Metro Weekly

The Best and Worst Movies of 2011

The year gave us a bounty of film magic, as well as cinematic sore points

Ryan Gosling in ''Drive''

The past year has been fantastic for moviegoers. More so than any other year in recent memory, the best films of 2011 are incredibly different – in tone, in style, and in direction. Sure, there were duds too. But in between, a handful of directors took risks and played against type to create things thoughtful, compelling and wholly entertaining.

The Best

1. Drive — Ryan Gosling and Nicolas Winding Refn distill the action drama to its coolest core with Drive, a thematic heir to Le Samouraï, A Fistful of Dollars or any film that throws strong, silent badasses into danger. Gosling’s iconic turn smolders against a doe-eyed Carey Mulligan, while Albert Brooks’s performance as a sociopathic mobster is downright revelatory. Sprinkle on Cliff Martinez’s ethereal ’80s synth-pop soundtrack, and Drive becomes the rarest of action movies – it tells its story in the quiet moments, between bullets.

2. Weekend Director Andrew Haigh’s risk was simple enough: Follow two men as their relationship sprouts, entangles itself, and takes on a thrilling life of its own. That Weekend is his writing and directing debut makes it all the more impressive. By embracing what it is – and adding a few deft touches along the way – Haigh made a love story to remember.

3. Another Earth — When a soon-to-be MIT student (Brit Marling), drunk and driving, leans out her window to spot a mirror image of our planet in the sky, only one thing is obvious – Another Earth is sci-fi like we’ve never seen before. Mike Cahill’s directorial debut uses this cosmic crisis to explore a kind more immediately existential, creating an affective movie that’s as grim as it is delicate.

4. The Tree of Life — Terrence Malick’s examination of our relationship with nature incomprehensible is a brilliant movie. The Tree of Life splits God and man, amid the story of a boy growing up in 1950s Texas, with a poetic approach to life’s big questions that’s equally gorgeous and inventive.

5. Bridesmaids — That Bridesmaids worked is no surprise. That it worked so well – sprinting past Judd Apatow’s man-boy formula to become a genuine comedy about women, their friendships and their love lives – is an unexpected delight.

6. The Descendants Alexander Payne (Sideways) brushes off the camera for his first feature-length work in seven years, and it was worth the wait. George Clooney stars as a Hawaiian landowner whose wife lands in a coma. His stellar performance, as well as Shailene Woodley’s, make The Descendants one of the best of the year. Payne’s wry sincerity, though, will make it last.

7. PariahThe closing film at Reel Affirmations 20 is awesome in its ambition. In the wrong hands, Pariah would be provocative. Instead, first-time writer and director Dee Rees poignantly explores a variety of social conflicts through the eyes of a black, lesbian teenager who struggles with sexuality and identity. The film will get a theatrical release in our area in January.

8. Hugo — Martin Scorsese trying his hand at 3D will turn heads. But gimmick aside, Hugo deserves credit for telling such an intimate story within a movie so expansive. When the movie’s second act kicks in and it suddenly becomes a movie about movies, Hugo is as good as anything else in 2011.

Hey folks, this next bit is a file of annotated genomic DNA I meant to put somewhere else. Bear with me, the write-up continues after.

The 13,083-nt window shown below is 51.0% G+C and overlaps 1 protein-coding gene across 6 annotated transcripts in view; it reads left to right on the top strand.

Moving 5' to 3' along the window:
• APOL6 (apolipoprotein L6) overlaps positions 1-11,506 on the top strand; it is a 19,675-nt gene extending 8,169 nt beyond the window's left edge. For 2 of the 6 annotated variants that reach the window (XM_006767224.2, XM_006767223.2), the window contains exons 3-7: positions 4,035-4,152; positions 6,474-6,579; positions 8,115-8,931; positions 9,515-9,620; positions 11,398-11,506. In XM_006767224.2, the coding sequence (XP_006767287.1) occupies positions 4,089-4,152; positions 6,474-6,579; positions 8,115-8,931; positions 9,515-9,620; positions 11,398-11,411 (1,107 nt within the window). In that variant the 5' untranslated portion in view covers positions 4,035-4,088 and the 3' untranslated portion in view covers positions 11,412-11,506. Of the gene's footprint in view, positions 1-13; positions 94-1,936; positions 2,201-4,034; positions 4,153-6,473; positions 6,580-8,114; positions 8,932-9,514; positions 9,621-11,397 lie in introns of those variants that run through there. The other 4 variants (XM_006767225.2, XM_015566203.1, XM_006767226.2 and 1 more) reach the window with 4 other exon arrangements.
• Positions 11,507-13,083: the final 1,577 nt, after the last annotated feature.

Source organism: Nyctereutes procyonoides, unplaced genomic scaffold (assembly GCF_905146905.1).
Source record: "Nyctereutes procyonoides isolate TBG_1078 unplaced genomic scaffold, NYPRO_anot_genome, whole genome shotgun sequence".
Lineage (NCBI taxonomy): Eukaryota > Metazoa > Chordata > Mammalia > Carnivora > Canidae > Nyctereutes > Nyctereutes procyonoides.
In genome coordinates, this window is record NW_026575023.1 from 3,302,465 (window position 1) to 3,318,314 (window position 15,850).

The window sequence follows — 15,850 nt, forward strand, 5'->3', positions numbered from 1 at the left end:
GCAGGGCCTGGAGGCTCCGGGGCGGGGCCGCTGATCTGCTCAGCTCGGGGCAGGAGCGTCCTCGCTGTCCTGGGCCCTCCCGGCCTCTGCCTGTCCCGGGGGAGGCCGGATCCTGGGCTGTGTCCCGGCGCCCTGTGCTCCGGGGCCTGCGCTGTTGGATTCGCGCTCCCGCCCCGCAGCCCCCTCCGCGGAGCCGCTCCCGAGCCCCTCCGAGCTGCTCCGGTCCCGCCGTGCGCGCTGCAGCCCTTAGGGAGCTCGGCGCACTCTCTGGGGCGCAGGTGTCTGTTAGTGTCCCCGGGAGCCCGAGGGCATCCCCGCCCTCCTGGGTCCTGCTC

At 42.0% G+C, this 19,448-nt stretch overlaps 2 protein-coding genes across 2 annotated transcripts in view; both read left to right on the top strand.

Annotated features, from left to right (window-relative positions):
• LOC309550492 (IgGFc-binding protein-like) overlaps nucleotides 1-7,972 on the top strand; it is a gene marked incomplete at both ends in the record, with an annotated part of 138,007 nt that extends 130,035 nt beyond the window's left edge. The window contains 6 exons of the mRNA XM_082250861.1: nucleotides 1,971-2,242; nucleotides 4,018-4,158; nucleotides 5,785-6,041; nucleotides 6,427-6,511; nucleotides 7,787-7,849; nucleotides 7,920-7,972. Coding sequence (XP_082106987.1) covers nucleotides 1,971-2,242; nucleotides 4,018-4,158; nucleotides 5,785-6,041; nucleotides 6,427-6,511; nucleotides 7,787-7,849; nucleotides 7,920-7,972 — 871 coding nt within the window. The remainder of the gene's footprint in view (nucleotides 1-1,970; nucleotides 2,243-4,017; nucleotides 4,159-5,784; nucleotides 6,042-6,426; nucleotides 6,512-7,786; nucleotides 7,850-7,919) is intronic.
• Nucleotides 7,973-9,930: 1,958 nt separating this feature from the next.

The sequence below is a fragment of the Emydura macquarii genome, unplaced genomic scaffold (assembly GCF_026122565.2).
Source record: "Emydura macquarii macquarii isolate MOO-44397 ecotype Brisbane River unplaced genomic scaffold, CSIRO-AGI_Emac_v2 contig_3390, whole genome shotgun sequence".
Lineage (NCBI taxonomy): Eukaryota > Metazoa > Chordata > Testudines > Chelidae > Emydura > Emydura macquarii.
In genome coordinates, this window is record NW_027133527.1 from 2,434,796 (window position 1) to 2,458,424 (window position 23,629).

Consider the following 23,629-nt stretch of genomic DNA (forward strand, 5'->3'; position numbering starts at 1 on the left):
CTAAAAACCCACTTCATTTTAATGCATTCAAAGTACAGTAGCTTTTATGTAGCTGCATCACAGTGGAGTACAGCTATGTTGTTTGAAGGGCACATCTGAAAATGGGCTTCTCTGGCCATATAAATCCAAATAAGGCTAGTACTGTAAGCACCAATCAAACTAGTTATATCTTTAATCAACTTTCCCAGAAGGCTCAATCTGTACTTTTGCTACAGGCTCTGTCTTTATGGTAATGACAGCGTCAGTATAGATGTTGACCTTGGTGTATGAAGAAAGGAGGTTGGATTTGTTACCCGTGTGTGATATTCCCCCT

9. A Separation — There’s an aching intensity to A Separation, director Asghar Farhadi’s vivid dissection of a domestic tragedy between an Iranian man and woman with a strained marriage. Farhadi masterfully tugs at each thread as their relationship unravels, turning A Separation into something much more, about marriage, honor and punishment.

10. Hanna — Joe Wright’s Hanna, with its booming Chemical Brothers soundtrack and cold-blooded, teenage assassin (Saoirse Ronan), isn’t the most innovative movie out there. It’s simply action, mainlined through gracefully meticulous sequences of violence. And it’s done damn well.

The Worst

1. Bucky Larson: Born to Be a Star — A movie that has neither charm nor purpose, it’s an offensive attempt to churn out another Happy Madison branded star. On cue, there’s Nick Swardson, Prince Valiant wig in hand, ready to torpedo any semblance of wit, intelligence or taste as an oafish Midwesterner with a tiny prick. Bucky Larson isn’t a star being born – it’s a black hole.

2. Jack and Jill — That whole “Happy Madison branded star” thing? It’s all because of Adam Sandler and the nonsense like Jack and Jill he slops out year after year. While he’s the only genuine moneymaker to rise out of the gang, he’s still guilty of their crimes. Jack and Jill is humor of the lowest common denominator, outfitted in a 90-minute Dunkin Donuts commercial.

3. Atlas Shrugged — Everyone else did too when they heard about this poor excuse for a movie.

4. Conan the BarbarianHere are some of the ways I described Conan the Barbarian in August: “Sucks gloriously … treats men and women like mouth-breathing caricatures of violence and sex … a hodgepodge of images thrown at you both expositionally and literally.” Four months later, I’m still not entirely sure Conan was anything but a bad fever dream.

5. Apollo 18 — Boy, this was disappointing. Apollo 18 takes the found-footage style of Paranormal Activity to lunar heights with a conspiratorial mission to the moon that flails and fails to make a lick of sense.